On the last night of the trip, that job fell to White and a fellow family member who camped on the beach to be with the canoes.

“We were sleeping in the open on Jackson Beach near Friday Harbor,” she relates. “It was the night of the meteor shower and we just stared at the sky. The water off the beach was alive with luminescent plankton that we could actually wade through. When the sun came up the next morning, I was so filled with gratitude — that I could witness all the beauty about the Earth, the work of the creator, things that are bigger than me. It was a truly transcendent moment that I’ve been able to take with me and is now part of my life back on land.”

Diana White has assembled her photos and remembrances of the Healing Waters Journey into a slide show that she is making available to community and school groups.  To arrange a presentation, contact her at Diana.white1@comcast.net.

— By Larry Vogel

  1. What a great adventure and thanks so much for sharing it with us all. I’ve done most portions of that route in an 18 foot outboard and can assure everyone that, done in man powered canoes, it is something to be pretty proud of in the modern age. Rosario is a fairly major slice of open water for any small boat to take on based on my limited experience doing it. We should all take a hint from Diana and literally worship and protect what we have here, living on the Salish Sea.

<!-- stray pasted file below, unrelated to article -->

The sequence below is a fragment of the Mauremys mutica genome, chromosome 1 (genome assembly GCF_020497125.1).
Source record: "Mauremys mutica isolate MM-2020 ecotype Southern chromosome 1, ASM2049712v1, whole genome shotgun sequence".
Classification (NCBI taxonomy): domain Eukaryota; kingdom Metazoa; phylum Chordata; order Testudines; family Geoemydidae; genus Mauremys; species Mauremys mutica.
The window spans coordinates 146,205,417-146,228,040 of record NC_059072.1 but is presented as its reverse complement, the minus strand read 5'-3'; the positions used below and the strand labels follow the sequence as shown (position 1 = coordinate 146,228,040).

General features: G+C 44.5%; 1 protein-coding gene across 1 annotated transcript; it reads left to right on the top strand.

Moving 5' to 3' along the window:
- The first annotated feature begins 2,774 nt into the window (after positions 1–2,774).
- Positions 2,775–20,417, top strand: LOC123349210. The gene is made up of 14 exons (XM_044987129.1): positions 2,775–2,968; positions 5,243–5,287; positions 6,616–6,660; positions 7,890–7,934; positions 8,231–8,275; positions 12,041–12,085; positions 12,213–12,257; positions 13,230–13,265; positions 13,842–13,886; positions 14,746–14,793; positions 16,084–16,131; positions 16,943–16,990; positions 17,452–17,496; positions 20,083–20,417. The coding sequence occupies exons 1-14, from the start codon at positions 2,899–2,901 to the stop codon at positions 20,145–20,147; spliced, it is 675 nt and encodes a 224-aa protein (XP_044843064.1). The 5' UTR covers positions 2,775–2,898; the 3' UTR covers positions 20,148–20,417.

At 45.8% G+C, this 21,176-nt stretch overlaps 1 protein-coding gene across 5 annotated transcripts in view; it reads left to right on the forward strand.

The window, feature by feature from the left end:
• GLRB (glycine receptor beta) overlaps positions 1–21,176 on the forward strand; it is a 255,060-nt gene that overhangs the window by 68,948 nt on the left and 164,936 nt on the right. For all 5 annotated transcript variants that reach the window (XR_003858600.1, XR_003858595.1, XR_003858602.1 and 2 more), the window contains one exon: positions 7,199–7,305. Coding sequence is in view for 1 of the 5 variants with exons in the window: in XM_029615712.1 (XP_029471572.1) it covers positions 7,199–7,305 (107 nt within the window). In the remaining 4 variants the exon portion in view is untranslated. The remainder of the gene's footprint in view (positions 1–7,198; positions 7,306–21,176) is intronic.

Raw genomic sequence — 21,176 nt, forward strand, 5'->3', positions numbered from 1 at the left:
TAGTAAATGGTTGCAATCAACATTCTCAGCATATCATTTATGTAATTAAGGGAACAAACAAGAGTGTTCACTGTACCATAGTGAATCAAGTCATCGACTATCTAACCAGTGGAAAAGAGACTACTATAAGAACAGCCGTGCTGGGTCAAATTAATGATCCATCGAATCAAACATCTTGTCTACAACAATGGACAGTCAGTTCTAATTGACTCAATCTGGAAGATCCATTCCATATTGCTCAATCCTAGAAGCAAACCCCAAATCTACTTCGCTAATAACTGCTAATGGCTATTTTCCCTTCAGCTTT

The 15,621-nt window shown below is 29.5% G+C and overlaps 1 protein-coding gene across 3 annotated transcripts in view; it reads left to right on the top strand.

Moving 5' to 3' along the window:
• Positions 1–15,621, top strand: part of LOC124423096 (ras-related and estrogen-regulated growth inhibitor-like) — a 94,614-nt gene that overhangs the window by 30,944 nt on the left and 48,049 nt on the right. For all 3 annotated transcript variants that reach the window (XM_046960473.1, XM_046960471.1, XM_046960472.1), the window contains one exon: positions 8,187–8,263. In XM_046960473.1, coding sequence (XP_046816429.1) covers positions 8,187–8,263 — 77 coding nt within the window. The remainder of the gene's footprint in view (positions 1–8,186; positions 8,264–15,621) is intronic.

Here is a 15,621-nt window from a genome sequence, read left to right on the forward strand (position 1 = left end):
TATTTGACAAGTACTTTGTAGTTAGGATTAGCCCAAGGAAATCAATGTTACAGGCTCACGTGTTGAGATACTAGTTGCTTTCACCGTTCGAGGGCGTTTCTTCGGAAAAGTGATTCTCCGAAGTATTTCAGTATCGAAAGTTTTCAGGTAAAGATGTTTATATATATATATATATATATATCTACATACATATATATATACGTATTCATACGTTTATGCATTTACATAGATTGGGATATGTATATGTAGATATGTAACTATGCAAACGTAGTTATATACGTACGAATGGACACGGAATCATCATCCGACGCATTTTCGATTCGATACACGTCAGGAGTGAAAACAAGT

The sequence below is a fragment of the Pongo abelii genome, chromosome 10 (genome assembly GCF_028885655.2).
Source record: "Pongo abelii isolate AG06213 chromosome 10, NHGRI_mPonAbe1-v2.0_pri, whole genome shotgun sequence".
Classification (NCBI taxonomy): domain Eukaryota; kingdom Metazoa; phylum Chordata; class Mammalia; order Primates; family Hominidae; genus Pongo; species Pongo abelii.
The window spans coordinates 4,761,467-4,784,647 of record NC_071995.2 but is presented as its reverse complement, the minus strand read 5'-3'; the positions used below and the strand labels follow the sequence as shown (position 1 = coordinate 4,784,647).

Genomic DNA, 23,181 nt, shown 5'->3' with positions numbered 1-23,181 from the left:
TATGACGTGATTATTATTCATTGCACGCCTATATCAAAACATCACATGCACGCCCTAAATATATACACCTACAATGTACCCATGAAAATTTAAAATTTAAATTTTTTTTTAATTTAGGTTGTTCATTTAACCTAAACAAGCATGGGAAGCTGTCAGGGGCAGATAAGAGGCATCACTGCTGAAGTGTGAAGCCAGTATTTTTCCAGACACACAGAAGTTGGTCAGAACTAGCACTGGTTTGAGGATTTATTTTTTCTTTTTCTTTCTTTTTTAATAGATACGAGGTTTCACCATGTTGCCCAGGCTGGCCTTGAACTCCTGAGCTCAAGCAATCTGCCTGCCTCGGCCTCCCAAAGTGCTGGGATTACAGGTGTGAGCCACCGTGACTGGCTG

2. Great storytelling Diana and thank you Larry for capturing it empathetically. What a wonderful experience, Diana, and I hope this was not your only journey.

  3. Diane– What an experience, honor, and what a story of commitment and endurance– both physical and spiritual! Gail and I were on a (very comfortable) river cruise up the Columbia and Snake Rivers in Oregon at the time of this posting and so I’ve just had time to catch up. I was present at the original sendoff but haven’t seen your wonderful description of the experience until this posting. Bless you, your heritage, and the commitment to such a strong honor and tradition for our region.